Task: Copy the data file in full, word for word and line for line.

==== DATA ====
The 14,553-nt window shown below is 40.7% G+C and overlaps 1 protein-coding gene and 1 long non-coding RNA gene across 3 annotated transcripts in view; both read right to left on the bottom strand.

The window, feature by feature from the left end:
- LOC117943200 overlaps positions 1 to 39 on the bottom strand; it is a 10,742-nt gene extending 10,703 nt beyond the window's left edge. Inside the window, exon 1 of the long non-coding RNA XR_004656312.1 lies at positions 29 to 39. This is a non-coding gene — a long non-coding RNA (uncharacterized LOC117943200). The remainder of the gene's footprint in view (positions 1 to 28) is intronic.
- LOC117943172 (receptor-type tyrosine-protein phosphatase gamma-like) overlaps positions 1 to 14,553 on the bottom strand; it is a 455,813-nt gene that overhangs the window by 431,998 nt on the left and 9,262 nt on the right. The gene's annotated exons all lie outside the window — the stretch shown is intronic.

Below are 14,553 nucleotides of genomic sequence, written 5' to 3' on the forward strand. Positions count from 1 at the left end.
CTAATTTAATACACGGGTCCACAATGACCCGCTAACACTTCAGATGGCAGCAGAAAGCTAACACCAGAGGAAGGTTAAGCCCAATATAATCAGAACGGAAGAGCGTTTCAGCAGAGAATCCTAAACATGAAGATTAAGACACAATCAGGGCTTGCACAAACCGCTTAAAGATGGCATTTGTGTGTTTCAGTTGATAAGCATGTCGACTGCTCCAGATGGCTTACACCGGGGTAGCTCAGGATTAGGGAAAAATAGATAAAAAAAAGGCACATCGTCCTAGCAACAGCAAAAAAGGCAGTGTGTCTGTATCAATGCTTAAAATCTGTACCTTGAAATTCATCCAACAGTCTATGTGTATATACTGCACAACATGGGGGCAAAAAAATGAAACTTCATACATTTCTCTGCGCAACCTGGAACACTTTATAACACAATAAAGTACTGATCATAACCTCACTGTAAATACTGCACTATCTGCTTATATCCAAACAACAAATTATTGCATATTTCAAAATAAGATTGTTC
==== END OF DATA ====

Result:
The 14,553-nt window shown below is 40.7% G+C and overlaps 1 protein-coding gene and 1 long non-coding RNA gene across 3 annotated transcripts in view; both read right to left on the bottom strand.

The window, feature by feature from the left end:
- LOC117943200 overlaps positions 1 to 39 on the bottom strand; it is a 10,742-nt gene extending 10,703 nt beyond the window's left edge. Inside the window, exon 1 of the long non-coding RNA XR_004656312.1 lies at positions 29 to 39. This is a non-coding gene — a long non-coding RNA (uncharacterized LOC117943200). The remainder of the gene's footprint in view (positions 1 to 28) is intronic.
- LOC117943172 (receptor-type tyrosine-protein phosphatase gamma-like) overlaps positions 1 to 14,553 on the bottom strand; it is a 455,813-nt gene that overhangs the window by 431,998 nt on the left and 9,262 nt on the right. The gene's annotated exons all lie outside the window — the stretch shown is intronic.

Below are 14,553 nucleotides of genomic sequence, written 5' to 3' on the forward strand. Positions count from 1 at the left end.
CTAATTTAATACACGGGTCCACAATGACCCGCTAACACTTCAGATGGCAGCAGAAAGCTAACACCAGAGGAAGGTTAAGCCCAATATAATCAGAACGGAAGAGCGTTTCAGCAGAGAATCCTAAACATGAAGATTAAGACACAATCAGGGCTTGCACAAACCGCTTAAAGATGGCATTTGTGTGTTTCAGTTGATAAGCATGTCGACTGCTCCAGATGGCTTACACCGGGGTAGCTCAGGATTAGGGAAAAATAGATAAAAAAAAGGCACATCGTCCTAGCAACAGCAAAAAAGGCAGTGTGTCTGTATCAATGCTTAAAATCTGTACCTTGAAATTCATCCAACAGTCTATGTGTATATACTGCACAACATGGGGGCAAAAAAATGAAACTTCATACATTTCTCTGCGCAACCTGGAACACTTTATAACACAATAAAGTACTGATCATAACCTCACTGTAAATACTGCACTATCTGCTTATATCCAAACAACAAATTATTGCATATTTCAAAATAAGATTGTTC